International Women’s Day: Why the fight for women’s rights is still necessary
PUBLISHED: 08:00 08 March 2019 | UPDATED: 10:23 08 March 2019
There’s so much to celebrate on International Women’s Day this year, but we’ve still got a way to go, says Emily Cotton.
Nowadays, there’s a day for everything… There’s National Popcorn Day on January 18, National Doodle Day on September 21 and even World Penguin Day on April 25. As a result, it would be pretty easy to put International Women’s Day which is celebrated every year on March 8 into the same category; a day that raises awareness through a few cleverly captioned social media posts, but doesn’t achieve a whole lot else.
But this is far from the case.
Recognised across the globe, International Women’s Day celebrates the achievements of women, while simultaneously making a stand against the inequalities that are still apparent between genders.
Ideally, we shouldn’t need a day to remind us of the value of women. But judging by the continuing pay gap, sexual harassment scandals and power structures disadvantaging women worldwide, we do. So in reality, the day is still of great importance and we still celebrate it because the day’s original goal (from way back in 1911) – to achieve full gender equality for women worldwide – has still not been achieved.
Despite the fact that women have been battling for what seems like forever, they have not given up. And this year it has been no different, with women from all corners of the globe being at the forefront of ground-breaking activism. Gina Martin, for example, began her crusade against upskirting in 2017, after experiencing the trauma herself. Her petition to make this act of taking a photograph underneath another person’s clothing without their knowledge or consent a crime gained 50,000 signatures within days, and after 18 months of endless campaigning, Gina was triumphant when upskirting was finally made a criminal offence in England and Wales in January this year. And women have shown their strength battling other issues too, including overturning Ireland’s abortion ban in 2018 and the introduction of the #FreePeriods movement.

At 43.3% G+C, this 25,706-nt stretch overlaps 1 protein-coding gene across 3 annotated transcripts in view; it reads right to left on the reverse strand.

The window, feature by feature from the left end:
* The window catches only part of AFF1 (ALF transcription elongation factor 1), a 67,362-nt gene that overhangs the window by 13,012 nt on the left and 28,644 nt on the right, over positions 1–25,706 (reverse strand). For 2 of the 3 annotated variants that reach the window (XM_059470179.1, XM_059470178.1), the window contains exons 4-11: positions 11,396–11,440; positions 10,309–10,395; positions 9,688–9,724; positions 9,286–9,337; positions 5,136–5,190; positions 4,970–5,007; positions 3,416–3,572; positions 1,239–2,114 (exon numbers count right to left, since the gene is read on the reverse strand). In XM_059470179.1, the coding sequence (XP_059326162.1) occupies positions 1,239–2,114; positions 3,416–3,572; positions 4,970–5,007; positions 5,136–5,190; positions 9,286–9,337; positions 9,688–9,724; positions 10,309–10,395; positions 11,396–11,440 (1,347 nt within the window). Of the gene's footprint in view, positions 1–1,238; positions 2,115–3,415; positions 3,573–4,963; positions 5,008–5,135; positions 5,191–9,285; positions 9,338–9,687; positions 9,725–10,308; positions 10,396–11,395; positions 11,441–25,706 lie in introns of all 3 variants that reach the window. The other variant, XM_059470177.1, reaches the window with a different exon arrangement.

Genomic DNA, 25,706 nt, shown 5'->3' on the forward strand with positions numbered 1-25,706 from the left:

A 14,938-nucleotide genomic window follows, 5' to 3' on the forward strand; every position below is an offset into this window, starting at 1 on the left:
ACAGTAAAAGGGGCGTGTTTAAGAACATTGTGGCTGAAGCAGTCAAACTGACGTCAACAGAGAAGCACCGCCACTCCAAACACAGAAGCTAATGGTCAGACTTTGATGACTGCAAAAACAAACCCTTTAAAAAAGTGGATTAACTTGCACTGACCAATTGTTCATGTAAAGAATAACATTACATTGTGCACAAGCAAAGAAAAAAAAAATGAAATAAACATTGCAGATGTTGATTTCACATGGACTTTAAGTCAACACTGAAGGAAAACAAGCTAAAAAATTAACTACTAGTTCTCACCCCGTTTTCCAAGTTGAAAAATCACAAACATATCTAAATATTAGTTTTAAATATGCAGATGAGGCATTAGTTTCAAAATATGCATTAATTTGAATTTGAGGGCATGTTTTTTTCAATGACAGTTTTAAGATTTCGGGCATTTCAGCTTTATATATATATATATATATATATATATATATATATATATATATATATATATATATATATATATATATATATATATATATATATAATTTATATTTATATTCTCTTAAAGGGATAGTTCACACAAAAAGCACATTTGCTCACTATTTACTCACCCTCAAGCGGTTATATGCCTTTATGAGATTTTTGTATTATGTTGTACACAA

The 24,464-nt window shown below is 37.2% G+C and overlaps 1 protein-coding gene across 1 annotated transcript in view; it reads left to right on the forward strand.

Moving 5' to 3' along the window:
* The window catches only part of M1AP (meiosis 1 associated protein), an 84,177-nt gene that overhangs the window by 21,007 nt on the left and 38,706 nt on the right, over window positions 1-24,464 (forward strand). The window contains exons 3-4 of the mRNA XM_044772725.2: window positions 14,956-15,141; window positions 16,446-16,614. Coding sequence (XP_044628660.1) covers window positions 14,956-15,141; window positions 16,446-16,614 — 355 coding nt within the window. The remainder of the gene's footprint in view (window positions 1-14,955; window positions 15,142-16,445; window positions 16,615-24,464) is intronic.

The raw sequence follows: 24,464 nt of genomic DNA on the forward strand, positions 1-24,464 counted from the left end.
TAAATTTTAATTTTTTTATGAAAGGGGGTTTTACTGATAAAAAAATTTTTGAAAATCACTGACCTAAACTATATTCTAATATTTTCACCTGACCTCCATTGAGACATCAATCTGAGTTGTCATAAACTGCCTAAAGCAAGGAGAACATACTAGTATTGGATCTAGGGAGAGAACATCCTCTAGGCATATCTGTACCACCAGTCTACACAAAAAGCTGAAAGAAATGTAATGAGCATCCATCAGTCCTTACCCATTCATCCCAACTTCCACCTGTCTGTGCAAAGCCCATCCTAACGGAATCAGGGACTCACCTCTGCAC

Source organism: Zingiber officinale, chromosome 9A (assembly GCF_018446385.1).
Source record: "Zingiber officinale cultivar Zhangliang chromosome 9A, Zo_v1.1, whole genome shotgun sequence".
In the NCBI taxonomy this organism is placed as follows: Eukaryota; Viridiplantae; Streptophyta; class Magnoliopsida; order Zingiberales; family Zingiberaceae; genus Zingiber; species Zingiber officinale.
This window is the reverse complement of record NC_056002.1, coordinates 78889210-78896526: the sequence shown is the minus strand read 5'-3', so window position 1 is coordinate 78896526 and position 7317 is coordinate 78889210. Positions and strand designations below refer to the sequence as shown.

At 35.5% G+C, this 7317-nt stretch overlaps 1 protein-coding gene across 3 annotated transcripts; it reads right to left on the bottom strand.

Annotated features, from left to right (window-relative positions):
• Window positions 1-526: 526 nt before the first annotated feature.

There are so many more phenomenal social, economic, cultural and political gains that women have made in recent years, and this will only accelerate even more with time. But if you want to help now, there are things you can do.
Firstly start by identify what gets your blood boiling. No matter how much we’d like to, us women can’t fix everything that’s wrong in the world in one go. But if we know what we’re passionate about – whether that’s closing the gender pay gap, supporting refugee women or getting more women into parliament for example – it will allow us to find the information and tools we need to make a start. One of the most empowering things we can do as women is to educate ourselves about the many women’s issues that may be outside of our own experiences, and stand in solidarity with those whose voices are even more marginalised than our own.
Oh, and for all the men likely to moan, please realise that asking “when’s International Men’s Day?” is pretty much the same as asking “when’s my birthday?” instead of saying “happy birthday” to someone else. Don’t put a downer on someone else’s day just because it isn’t focused on you. And yes, you have your own day… November 19.
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